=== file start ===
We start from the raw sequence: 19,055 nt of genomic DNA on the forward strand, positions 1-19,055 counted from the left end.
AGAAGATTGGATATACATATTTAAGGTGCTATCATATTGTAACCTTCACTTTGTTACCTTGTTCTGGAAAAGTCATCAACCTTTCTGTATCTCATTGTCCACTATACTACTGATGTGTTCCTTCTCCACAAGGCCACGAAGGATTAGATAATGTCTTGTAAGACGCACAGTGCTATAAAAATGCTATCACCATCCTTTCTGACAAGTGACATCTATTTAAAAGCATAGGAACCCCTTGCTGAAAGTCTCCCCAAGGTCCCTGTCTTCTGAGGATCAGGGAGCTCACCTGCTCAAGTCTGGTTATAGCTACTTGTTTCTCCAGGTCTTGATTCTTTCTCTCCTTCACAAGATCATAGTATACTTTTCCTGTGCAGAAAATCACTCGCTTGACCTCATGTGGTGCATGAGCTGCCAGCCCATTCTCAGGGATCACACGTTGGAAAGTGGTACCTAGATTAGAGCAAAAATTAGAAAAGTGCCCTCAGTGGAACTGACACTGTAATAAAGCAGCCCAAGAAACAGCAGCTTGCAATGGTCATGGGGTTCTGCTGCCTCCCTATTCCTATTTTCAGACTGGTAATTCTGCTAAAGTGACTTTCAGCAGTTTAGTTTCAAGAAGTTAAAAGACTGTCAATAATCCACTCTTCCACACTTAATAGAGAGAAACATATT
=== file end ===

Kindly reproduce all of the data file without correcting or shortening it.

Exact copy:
We start from the raw sequence: 19,055 nt of genomic DNA on the forward strand, positions 1-19,055 counted from the left end.
AGAAGATTGGATATACATATTTAAGGTGCTATCATATTGTAACCTTCACTTTGTTACCTTGTTCTGGAAAAGTCATCAACCTTTCTGTATCTCATTGTCCACTATACTACTGATGTGTTCCTTCTCCACAAGGCCACGAAGGATTAGATAATGTCTTGTAAGACGCACAGTGCTATAAAAATGCTATCACCATCCTTTCTGACAAGTGACATCTATTTAAAAGCATAGGAACCCCTTGCTGAAAGTCTCCCCAAGGTCCCTGTCTTCTGAGGATCAGGGAGCTCACCTGCTCAAGTCTGGTTATAGCTACTTGTTTCTCCAGGTCTTGATTCTTTCTCTCCTTCACAAGATCATAGTATACTTTTCCTGTGCAGAAAATCACTCGCTTGACCTCATGTGGTGCATGAGCTGCCAGCCCATTCTCAGGGATCACACGTTGGAAAGTGGTACCTAGATTAGAGCAAAAATTAGAAAAGTGCCCTCAGTGGAACTGACACTGTAATAAAGCAGCCCAAGAAACAGCAGCTTGCAATGGTCATGGGGTTCTGCTGCCTCCCTATTCCTATTTTCAGACTGGTAATTCTGCTAAAGTGACTTTCAGCAGTTTAGTTTCAAGAAGTTAAAAGACTGTCAATAATCCACTCTTCCACACTTAATAGAGAGAAACATATT